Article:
When I was waiting for test results I tried to make up a description in my mind of the consequences of a bad outcome; for myself and then for my wife and my children. For myself it maybe is not too bad - straight to the grave - which is where we all go; even if we think it is too early whenever it comes to that. It is awful, it is difficult to get used to that thought - if you ever are able to…it would be worst for my wife…she is the one who has to take the blow.
When I heard of going to the cancer clinic, I began shivering all over my body. As soon as I opened the door here I felt the smell of the house of death. I can still feel this smell. The word cancer is loaded with fear, I think, and I know some persons who have died of cancer. A tumor is a tumor; uncontrolled cell division, something growing and attacking inner organs.
I react severely to the cytotoxic drugs. I feel so sick, and although I get other drugs to subdue the vomiting, the sick feeling is there, rocking my body all the way. I feel as if I am being run over by a steamroller - my whole body is reacting.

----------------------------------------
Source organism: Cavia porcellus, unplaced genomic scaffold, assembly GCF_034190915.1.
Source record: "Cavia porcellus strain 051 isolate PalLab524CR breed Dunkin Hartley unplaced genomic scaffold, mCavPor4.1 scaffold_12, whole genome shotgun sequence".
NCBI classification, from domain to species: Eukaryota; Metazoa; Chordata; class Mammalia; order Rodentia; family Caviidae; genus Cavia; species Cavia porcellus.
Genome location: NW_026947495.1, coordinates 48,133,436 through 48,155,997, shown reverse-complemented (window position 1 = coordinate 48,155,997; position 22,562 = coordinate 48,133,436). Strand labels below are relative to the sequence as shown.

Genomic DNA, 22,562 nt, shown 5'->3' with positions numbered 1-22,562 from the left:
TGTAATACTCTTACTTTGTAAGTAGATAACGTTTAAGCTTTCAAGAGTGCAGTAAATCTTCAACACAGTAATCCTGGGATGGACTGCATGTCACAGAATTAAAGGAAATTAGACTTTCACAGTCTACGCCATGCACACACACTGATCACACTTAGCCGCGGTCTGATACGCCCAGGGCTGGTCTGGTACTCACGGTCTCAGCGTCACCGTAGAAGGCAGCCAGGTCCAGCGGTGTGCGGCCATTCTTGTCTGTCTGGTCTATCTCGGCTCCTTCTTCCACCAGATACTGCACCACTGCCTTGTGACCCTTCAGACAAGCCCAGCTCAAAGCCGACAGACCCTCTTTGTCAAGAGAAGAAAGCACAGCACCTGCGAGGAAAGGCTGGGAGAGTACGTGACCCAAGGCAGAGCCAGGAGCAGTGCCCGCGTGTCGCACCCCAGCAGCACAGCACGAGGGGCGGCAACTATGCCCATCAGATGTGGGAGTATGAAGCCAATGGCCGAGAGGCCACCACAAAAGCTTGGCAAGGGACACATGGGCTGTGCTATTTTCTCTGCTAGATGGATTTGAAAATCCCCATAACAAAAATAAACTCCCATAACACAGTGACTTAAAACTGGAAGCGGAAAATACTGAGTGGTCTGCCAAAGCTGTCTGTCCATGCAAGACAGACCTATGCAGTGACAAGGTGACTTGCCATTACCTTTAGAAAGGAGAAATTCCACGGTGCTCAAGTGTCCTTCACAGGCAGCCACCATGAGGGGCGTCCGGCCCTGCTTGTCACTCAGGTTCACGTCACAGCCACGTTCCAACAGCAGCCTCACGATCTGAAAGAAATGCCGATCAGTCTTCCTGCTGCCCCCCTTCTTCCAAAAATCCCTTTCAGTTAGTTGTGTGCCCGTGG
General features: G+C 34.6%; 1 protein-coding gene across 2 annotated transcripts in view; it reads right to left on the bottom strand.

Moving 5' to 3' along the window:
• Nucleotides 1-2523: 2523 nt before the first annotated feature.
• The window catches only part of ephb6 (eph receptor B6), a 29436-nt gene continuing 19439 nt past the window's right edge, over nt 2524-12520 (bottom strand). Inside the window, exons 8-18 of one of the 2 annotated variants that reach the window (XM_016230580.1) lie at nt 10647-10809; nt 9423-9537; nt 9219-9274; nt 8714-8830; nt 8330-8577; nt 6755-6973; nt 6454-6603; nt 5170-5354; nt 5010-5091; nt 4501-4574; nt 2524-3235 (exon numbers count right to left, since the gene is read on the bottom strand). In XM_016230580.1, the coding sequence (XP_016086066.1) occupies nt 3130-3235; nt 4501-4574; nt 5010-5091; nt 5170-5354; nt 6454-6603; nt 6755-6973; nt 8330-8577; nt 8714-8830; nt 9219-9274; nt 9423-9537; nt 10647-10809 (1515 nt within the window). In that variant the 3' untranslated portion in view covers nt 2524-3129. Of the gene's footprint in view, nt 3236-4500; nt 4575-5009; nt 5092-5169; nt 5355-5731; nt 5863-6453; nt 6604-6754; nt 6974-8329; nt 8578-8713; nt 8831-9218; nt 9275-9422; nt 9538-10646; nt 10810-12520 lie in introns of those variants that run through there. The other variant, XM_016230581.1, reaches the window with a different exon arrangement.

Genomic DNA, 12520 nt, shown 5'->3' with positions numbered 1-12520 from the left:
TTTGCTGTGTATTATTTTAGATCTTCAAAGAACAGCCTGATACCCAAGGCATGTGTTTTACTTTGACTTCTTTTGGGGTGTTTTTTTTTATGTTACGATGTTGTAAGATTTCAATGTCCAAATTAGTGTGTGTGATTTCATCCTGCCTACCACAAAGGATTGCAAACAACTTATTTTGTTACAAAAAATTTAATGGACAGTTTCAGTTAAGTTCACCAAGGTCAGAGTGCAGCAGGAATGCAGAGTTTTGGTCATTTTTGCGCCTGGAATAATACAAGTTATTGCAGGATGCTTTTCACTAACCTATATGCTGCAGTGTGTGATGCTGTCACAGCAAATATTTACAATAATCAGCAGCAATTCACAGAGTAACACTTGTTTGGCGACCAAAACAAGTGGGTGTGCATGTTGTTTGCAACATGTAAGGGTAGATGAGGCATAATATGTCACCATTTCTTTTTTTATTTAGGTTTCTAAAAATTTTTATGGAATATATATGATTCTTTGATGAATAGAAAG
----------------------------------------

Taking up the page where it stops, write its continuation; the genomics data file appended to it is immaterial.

I remember when I woke up from the operation the surgeon told me they had found “islands of outgrowths” in the peritoneum, which was negative news. Something strange happened to me; all anaesthetics and all drugs disappeared from my body, my brain become crystal- clear and I thought: “How can I tell this to my wife?
"Unhook me from these machines. I am going home now and not a moment later."
More than an hour before, I stood by the bedside and watched as the team worked furiously to resuscitate him. Esophageal varices, a cluster of severely dilated and pressurized veins, had been slowly brewing within him over his many years of alcoholism. With the tension of its walls reaching the breaking point, the time bomb had exploded in a torrential gush of blood.
In the quiet conference room overlooking the hospital atrium, we sat down with our clerkship site director for the last time to wrap up some loose ends. It was here, less than a year ago, that we gathered for the very first time as a group to discuss what the rest of the year would entail. Now, we had come full circle, gathered to reflect on our experiences, our growths, and our recommendations for improving the experience for the incoming crew.
For a moment, it seemed casually regular, like our typical weekly sit downs. That feeling was broken when the director closed with some heart felt words that hit home the thought that by the turn of this week, this group will be disbanded and a new class will assemble in our stead.